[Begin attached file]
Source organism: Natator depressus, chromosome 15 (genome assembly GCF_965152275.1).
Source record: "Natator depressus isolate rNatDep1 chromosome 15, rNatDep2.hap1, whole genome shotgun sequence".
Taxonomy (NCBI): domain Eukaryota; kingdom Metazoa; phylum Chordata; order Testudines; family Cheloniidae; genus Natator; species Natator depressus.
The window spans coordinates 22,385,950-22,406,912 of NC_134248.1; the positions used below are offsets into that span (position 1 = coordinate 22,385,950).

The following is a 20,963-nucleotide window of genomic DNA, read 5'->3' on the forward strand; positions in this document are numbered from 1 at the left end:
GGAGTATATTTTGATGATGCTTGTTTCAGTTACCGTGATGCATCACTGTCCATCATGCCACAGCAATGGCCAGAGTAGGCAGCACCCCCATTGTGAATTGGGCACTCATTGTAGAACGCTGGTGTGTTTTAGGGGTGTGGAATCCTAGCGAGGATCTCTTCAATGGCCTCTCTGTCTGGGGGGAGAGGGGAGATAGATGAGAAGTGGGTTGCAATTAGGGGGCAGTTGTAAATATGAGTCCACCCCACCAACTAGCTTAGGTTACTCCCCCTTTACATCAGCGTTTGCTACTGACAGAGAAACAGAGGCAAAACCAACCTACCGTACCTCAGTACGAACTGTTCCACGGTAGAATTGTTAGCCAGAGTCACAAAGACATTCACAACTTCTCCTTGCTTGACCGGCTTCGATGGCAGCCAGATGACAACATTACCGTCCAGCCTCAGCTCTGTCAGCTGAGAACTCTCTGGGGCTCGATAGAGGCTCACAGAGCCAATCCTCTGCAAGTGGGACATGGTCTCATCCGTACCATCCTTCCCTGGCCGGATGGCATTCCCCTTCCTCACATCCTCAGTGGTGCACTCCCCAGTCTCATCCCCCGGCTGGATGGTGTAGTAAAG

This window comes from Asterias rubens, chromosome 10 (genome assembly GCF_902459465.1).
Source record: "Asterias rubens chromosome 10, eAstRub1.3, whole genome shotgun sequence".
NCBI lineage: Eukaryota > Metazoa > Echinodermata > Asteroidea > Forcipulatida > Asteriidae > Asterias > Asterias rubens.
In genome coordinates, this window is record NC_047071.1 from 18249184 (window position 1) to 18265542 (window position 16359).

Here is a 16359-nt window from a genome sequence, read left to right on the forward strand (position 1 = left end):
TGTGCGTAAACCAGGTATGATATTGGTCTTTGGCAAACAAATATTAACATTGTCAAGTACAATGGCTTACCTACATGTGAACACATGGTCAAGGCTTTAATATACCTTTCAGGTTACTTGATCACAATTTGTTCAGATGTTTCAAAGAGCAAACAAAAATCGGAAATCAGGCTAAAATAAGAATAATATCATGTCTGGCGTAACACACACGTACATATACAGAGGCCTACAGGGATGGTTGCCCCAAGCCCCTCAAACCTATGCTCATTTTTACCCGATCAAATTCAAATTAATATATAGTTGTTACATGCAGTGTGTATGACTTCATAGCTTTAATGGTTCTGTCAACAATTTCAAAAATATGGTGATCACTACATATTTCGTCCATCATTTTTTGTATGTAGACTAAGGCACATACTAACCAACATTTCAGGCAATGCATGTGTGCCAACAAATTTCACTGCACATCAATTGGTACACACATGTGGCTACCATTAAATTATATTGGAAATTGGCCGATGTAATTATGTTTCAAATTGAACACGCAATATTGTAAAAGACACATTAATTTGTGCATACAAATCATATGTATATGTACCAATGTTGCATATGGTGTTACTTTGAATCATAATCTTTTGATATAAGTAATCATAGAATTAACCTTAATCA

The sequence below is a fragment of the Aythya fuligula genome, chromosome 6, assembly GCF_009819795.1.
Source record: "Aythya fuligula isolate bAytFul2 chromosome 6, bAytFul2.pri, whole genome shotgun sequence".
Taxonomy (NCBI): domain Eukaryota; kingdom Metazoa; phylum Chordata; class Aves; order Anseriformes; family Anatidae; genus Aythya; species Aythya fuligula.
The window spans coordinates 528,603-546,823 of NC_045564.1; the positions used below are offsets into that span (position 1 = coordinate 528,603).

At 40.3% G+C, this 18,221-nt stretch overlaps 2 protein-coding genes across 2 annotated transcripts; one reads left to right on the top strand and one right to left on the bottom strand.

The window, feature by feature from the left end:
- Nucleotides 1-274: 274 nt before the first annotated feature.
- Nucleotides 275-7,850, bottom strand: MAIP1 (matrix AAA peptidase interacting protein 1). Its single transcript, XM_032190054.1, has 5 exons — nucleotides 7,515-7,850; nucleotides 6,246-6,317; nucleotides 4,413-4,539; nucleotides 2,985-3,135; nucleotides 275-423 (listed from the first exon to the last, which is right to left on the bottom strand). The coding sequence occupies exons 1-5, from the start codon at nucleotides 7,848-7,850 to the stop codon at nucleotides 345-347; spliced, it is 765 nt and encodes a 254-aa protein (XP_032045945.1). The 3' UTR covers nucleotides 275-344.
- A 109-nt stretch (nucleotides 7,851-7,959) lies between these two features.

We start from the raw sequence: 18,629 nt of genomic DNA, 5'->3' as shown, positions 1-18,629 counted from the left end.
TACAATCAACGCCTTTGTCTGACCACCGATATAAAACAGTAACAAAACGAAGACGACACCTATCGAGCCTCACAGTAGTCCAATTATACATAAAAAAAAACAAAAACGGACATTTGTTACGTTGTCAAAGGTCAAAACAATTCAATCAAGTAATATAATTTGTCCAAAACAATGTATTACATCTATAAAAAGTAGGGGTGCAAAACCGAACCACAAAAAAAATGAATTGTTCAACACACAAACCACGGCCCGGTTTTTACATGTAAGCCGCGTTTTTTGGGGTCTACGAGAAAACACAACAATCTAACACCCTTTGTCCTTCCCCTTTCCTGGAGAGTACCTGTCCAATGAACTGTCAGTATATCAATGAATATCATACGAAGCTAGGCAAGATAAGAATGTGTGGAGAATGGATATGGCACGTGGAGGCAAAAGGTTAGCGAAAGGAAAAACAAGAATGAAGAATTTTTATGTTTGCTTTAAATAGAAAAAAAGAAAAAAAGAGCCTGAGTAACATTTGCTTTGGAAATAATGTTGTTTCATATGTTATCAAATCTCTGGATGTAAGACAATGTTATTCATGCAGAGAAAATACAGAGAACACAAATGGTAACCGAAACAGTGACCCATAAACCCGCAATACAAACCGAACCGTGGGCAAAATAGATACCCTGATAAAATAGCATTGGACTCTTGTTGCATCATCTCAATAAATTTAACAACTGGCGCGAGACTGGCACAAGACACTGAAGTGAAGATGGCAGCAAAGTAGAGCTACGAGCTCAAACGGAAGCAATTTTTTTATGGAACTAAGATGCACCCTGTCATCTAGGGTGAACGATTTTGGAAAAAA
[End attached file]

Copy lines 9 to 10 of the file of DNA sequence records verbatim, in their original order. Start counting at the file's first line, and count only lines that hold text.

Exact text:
NCBI lineage: Eukaryota > Metazoa > Echinodermata > Asteroidea > Forcipulatida > Asteriidae > Asterias > Asterias rubens.
In genome coordinates, this window is record NC_047071.1 from 18249184 (window position 1) to 18265542 (window position 16359).